States slash funds for AIDS, HIV drugs

States slash funds for AIDS, HIV drugs
Amid ongoing budgetary crisis at least 13 US states are slashing government funding for AIDS and HIV drugs as a record number of patients sit on wait lists for the medications.

Around 8,300 people are waiting for HIV and AIDS medications across the 13 states. States are cutting funding, eliminating wait lists or tightening restrictions on access to medical drugs in order to save money. The states are placing budgetary concerns above the well being of Americans.

States that have changed their eligibility programs or don’t have a waiting list, or some states have disenrolled their patients, that’s a kind of silent crisis, I think,” the director of an advocacy group told The Washington Post.

Over 174,000 US residents are covered by AIDS drug assistance programs across the country. Most cannot afford the drugs without government assistance because their insurance does not cover it, or because they simply do not have any insurance at all.

The federal government increased it’s assistance for AIDS and HIV patients this year, but states are cutting programs. As the recession continues more and more people are finding they need assistance programs because they can no longer afford their own medications. The federal increase cannot keep up with increase state cuts and rising demand.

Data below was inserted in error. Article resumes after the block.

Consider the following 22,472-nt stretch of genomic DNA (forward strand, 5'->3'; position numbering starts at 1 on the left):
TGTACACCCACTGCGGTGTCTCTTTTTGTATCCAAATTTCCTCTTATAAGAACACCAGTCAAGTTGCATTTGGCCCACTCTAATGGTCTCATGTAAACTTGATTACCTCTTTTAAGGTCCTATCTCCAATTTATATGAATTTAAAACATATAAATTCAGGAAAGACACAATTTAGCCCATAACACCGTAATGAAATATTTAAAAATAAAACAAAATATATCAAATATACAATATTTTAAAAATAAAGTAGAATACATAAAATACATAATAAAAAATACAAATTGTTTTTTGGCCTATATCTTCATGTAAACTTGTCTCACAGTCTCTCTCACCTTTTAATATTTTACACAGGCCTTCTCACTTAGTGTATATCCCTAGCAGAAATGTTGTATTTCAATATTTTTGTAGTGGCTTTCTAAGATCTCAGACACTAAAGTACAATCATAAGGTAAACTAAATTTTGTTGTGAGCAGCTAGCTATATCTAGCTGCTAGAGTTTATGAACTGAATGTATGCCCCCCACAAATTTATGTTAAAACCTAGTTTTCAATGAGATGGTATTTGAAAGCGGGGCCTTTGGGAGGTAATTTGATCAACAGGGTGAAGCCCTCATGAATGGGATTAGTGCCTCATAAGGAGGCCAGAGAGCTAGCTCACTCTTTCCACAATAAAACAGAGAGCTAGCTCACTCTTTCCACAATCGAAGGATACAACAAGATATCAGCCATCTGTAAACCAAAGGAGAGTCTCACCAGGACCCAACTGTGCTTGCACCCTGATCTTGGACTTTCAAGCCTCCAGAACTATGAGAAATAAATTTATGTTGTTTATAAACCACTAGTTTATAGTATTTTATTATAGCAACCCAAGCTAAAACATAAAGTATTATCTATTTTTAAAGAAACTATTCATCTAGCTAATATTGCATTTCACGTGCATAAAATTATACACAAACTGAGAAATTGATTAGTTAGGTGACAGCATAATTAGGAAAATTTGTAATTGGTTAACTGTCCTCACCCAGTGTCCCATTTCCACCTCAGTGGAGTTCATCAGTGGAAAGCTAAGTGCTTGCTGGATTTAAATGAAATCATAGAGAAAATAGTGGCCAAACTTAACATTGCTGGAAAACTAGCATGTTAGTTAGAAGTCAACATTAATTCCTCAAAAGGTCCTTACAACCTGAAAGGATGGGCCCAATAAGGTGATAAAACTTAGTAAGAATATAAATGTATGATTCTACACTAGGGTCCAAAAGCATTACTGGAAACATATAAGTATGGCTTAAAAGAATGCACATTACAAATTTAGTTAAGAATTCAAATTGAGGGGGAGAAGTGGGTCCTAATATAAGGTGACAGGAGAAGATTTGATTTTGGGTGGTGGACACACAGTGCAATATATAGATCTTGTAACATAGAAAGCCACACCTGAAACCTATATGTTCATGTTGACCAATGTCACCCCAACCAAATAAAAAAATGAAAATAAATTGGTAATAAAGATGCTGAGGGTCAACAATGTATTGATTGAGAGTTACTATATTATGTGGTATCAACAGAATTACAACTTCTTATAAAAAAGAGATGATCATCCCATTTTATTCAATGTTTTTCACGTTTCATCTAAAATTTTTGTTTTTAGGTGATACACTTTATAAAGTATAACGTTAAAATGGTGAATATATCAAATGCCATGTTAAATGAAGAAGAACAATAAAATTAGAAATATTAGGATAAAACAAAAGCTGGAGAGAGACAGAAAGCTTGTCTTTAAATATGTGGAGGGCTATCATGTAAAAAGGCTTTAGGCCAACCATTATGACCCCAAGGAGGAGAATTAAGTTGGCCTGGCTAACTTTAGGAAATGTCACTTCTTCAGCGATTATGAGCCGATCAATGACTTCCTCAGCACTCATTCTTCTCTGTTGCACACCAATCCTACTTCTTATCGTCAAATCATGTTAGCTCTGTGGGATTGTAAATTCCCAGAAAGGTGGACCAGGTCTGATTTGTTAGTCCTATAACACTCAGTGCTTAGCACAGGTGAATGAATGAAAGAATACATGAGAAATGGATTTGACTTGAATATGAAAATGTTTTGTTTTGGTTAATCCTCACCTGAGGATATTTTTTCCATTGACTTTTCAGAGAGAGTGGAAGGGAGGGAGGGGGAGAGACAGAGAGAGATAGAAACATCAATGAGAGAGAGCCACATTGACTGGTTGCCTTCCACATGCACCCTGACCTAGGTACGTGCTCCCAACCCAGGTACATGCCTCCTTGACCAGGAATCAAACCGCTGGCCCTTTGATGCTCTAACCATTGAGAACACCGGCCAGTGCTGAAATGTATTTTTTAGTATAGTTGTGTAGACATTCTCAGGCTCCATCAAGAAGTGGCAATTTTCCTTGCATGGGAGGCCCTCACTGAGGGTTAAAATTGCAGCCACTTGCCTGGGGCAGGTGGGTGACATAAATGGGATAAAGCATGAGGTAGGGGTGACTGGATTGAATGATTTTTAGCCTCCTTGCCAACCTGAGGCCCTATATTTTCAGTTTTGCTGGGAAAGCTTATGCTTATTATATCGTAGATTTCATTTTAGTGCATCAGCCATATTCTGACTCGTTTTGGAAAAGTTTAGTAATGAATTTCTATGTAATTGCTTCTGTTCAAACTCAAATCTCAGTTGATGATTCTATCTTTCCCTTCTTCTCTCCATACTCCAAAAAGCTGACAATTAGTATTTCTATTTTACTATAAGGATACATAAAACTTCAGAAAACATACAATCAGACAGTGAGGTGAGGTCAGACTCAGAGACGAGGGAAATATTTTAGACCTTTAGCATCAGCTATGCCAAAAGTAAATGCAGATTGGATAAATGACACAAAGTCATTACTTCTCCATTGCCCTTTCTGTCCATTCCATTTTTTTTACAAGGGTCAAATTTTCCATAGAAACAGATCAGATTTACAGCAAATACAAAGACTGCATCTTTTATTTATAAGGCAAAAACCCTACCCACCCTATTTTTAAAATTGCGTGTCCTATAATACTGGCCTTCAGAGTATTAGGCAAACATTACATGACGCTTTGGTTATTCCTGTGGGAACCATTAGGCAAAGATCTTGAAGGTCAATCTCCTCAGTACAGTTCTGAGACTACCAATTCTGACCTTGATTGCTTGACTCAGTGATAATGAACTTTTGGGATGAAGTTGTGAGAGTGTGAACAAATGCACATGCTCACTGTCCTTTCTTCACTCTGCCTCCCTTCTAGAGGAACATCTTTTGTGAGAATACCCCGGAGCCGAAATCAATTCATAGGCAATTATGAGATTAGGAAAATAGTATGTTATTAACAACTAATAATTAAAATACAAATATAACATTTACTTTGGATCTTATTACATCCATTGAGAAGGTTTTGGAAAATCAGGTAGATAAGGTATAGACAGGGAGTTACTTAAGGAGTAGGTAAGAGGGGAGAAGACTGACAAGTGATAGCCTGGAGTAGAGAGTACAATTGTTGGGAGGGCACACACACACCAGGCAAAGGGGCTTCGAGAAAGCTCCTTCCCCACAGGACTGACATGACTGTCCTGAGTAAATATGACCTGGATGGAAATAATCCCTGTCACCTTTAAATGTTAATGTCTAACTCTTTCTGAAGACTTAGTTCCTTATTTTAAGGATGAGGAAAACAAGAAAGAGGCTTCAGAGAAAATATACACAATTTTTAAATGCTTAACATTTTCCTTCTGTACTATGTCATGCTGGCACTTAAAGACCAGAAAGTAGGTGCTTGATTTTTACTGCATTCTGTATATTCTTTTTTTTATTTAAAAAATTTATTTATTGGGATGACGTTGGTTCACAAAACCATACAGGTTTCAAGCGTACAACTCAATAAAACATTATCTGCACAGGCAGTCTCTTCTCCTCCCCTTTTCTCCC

AIDS and HIV patient advocacy groups have warned that limiting the availability of the drug or cutting them off all together is shortsighted and will cause longer-term problems – likely costing states more in the end.

Most patients who receive government assistance can better manage the disease and continue to work. This allows many to maintain their own insurance to assist in other means, and allows workers to continue paying state income taxes.

Ending or cutting people out of programs could cause some of them to become more ill, making them unable to work and pushing them take other government assistance – by way of unemployment, welfare or other programs – raising the cost burden on the states.